James Edgar Taylor (1912-1997) was born on October 25, 1912 in North Zulch, Texas. He attended Madisonville High School and received his master's degree in education from Texas A&M University. Serving his country, he was a Lieutenant for four years during World War II.
Starting off his career, he taught school in North Zulch and was a high school principal in Junction. He then moved to Katy, as superintendent, and remained so for 31 years. In the time frame which he was in charge, Katy ISD grew from a tiny Class A district to one which opened its second Class 5A high school in 1979. That second high school was named James E. Taylor High School. After retirement, he became a member of Katy First United Methodist Church for 40 years. He served as Chairman of the Official Board for two terms. Also, Taylor served 10 years on the Harris County Board of Education.
Mr. Wallace Hall, chief engineer for Spaw-Glass spent two nights with a laser/transit locating True North and marking the Commons slab. Mr. Armando Ramon, master tile setter laid out the work, mixed the colors and installed each color in the circle. White Portland cement, fine "French" sand, chemicals, and coloring agents combined to form the matrix to which was added marble and onyx chips from quarries in Georgia, Tennessee, Mexico and Italy.
Mr. Harry Blethroad, consulting architect with Cavitt-McKnight-Weymouth designed the Compass Rose, noting that James E. Taylor spent several years in the US Navy and symbolizing the guiding function of a school. He writes to us:
"In the days of the sailing ships cartographers used to place directional arrows on their maps embellished with various nautical themes, both practical and decorative. The compass rose served as a point of reference offering orientation and direction to the sailors. It did not actually get them anywhere, this they had to do by their own efforts. Your compass rose still symbolizes Direction to a goal, any sort of goal you wish..but you must get there under your own power, by your own efforts."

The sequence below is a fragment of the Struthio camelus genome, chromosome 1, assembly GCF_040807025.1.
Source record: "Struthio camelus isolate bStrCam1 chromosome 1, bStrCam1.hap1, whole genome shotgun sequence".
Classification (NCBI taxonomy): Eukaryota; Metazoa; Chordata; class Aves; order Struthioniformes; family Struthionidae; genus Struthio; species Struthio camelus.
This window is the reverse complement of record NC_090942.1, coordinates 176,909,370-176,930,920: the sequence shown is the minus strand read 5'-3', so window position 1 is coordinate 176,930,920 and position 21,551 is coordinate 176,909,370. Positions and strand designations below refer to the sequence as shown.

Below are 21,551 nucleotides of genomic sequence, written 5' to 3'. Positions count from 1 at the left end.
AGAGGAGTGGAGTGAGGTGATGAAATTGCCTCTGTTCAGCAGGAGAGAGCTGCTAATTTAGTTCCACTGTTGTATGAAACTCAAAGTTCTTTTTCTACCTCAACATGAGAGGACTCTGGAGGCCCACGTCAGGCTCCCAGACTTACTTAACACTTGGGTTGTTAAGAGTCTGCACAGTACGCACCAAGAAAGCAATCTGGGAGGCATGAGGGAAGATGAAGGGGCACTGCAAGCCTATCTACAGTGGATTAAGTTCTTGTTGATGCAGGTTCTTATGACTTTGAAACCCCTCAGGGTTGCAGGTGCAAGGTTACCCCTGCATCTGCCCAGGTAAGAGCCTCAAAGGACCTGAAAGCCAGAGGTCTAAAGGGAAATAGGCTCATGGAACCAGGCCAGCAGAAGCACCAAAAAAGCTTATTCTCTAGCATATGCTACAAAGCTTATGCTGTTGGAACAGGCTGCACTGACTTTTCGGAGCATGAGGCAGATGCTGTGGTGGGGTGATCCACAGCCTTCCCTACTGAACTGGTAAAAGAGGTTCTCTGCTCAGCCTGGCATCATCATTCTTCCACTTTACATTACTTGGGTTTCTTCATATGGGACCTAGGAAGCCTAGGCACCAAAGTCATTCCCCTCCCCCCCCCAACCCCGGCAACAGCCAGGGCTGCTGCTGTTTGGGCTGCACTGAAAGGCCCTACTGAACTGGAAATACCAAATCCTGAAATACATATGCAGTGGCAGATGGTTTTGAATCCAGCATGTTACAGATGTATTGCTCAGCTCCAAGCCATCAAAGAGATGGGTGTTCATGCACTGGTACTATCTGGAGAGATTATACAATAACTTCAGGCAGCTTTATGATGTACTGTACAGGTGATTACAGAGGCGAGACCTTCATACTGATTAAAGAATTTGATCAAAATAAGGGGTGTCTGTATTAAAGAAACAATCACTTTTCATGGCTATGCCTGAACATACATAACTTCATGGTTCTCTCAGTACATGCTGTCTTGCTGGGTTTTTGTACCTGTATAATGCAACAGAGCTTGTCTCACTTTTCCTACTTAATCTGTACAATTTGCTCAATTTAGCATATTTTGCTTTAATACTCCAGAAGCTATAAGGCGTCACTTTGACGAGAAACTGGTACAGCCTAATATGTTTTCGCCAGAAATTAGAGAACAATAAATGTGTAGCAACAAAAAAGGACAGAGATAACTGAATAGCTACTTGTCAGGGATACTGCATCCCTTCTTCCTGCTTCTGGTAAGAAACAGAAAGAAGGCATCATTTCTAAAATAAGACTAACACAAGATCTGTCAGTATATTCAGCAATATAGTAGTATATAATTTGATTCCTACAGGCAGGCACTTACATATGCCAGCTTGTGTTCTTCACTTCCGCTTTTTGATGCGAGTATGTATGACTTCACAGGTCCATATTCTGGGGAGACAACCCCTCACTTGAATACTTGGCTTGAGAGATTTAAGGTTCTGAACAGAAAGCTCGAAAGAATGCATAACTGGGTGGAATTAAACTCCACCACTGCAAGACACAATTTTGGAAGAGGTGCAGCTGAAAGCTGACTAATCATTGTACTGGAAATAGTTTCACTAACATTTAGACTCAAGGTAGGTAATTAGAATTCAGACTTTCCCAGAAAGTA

A long-time employee of Katy ISD, Melvin Cerny has figured immeasurably into the lives of many student athletes that have gone through Taylor High School. Coach Cerny served as the Head Baseball Coach at Taylor High School for 28 years. In that time, he sent numerous players off to college, which was evident when many players returned to honor Coach on his long career at the school. Coach Cerny has players that went on to not only collegiate but professional levels.
Coach Cerny won 343 games over his career along with three district championships and two district co-championships. The Taylor Mustang baseball team made the state baseball playoffs 15 times and he was selected several times as the District Coach of the Year.
Coach Cerny was one of the original organizers of the baseball tournaments that continue to play to this day.
Jim Mavity was an outstanding high school football lineman in Tennessee before entering Baylor University on a football scholarship in the mid-1950s. However, when the Baylor football letterman suffered a knee injury his freshman year, that limited his service as a player for the Bears, so instead, he assted in coaching freshman while he was attending graduate school. After graduating from Baylor, Mavity continued coaching in the Dallas area for 11 years. He coached first at Irving High and was then hired as an assistant coach at MacArrhur High School in Irving. In 1969, Mavity became the Head Football Coach at MacArthur. Coaching beside him was one of his assistants and future Katy Taylor High School Athletic Director and Head Football Coach, Bubba Fife.
Mavity remained as head coach until 1971 when he decided to leave teaching and join Perry Homes, Inc. in Houston. When Mavity gave up coaching i nthe early 1970s to become a Houston homebuilder, little did he suspect that he would return to his older profession 16 years later to become one of the state's most successful coaches in tennis.
In 1987, Mavity decided to leave his position as Senior Vice President of Perry Homes Inc. of Houston and return to teaching. The new Athletic Coordinator/Head Football Coach at Taylor, Maurice "Bubba" Fife got a call from his former teaching colleague. Mavity told him of his interest in getting back in to teaching and that he had also been involved in competitive tennis for several years. So, he was interested in coaching tennis as well as teaching. Thus, he became Taylor High Schools tenniis coach and in 1997 was named Class 5A Tennis Coach of the Year. Mavity constructed a phenomneal 323-51 team tennis record. The Mustangs sent 22 doubles teams an seven singles players to the spring state meet, and three of those doubles' teams - including one in 1992 featuring his daughter - won state titles. Taylor High School captured three Class 5A tennis championships, having won in 1997, 1998, and 2002.
he was named Texas High School Coach of the Year by the National Federation of High School Associations in 2003, the Texas High School Tennis Coaches Association in 1997, and the USPTA Texas Divisions in 2002 and 2005.
After 20 years of coaching the Taylor Mustang Tennis Team, Mavity decided to retire in 2007. The tennis complex at Taylor High School was named, "The Jim Mavity Tennis Complex" in 2011.